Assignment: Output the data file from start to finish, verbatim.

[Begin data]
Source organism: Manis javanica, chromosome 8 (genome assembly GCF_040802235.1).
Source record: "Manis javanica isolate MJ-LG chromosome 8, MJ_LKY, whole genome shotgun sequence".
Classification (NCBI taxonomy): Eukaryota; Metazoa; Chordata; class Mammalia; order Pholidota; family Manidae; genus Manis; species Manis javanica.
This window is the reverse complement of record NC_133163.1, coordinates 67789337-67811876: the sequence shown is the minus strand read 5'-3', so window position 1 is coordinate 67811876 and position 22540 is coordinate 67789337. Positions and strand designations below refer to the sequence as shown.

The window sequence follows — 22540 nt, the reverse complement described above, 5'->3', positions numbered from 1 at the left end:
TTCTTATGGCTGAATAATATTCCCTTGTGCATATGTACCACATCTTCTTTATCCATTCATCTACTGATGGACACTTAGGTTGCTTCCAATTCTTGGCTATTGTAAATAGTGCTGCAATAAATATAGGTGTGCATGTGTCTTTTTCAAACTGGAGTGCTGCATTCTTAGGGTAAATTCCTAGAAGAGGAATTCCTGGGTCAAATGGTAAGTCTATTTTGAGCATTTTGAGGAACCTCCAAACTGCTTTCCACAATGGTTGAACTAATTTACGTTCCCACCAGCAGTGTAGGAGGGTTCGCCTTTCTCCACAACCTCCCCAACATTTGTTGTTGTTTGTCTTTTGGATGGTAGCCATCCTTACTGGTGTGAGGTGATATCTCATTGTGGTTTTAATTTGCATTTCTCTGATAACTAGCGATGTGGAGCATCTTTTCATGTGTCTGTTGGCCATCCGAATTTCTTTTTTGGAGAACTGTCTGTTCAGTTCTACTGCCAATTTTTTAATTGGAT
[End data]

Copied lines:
Source organism: Manis javanica, chromosome 8 (genome assembly GCF_040802235.1).
Source record: "Manis javanica isolate MJ-LG chromosome 8, MJ_LKY, whole genome shotgun sequence".
Classification (NCBI taxonomy): Eukaryota; Metazoa; Chordata; class Mammalia; order Pholidota; family Manidae; genus Manis; species Manis javanica.
This window is the reverse complement of record NC_133163.1, coordinates 67789337-67811876: the sequence shown is the minus strand read 5'-3', so window position 1 is coordinate 67811876 and position 22540 is coordinate 67789337. Positions and strand designations below refer to the sequence as shown.

The window sequence follows — 22540 nt, the reverse complement described above, 5'->3', positions numbered from 1 at the left end:
TTCTTATGGCTGAATAATATTCCCTTGTGCATATGTACCACATCTTCTTTATCCATTCATCTACTGATGGACACTTAGGTTGCTTCCAATTCTTGGCTATTGTAAATAGTGCTGCAATAAATATAGGTGTGCATGTGTCTTTTTCAAACTGGAGTGCTGCATTCTTAGGGTAAATTCCTAGAAGAGGAATTCCTGGGTCAAATGGTAAGTCTATTTTGAGCATTTTGAGGAACCTCCAAACTGCTTTCCACAATGGTTGAACTAATTTACGTTCCCACCAGCAGTGTAGGAGGGTTCGCCTTTCTCCACAACCTCCCCAACATTTGTTGTTGTTTGTCTTTTGGATGGTAGCCATCCTTACTGGTGTGAGGTGATATCTCATTGTGGTTTTAATTTGCATTTCTCTGATAACTAGCGATGTGGAGCATCTTTTCATGTGTCTGTTGGCCATCCGAATTTCTTTTTTGGAGAACTGTCTGTTCAGTTCTACTGCCAATTTTTTAATTGGAT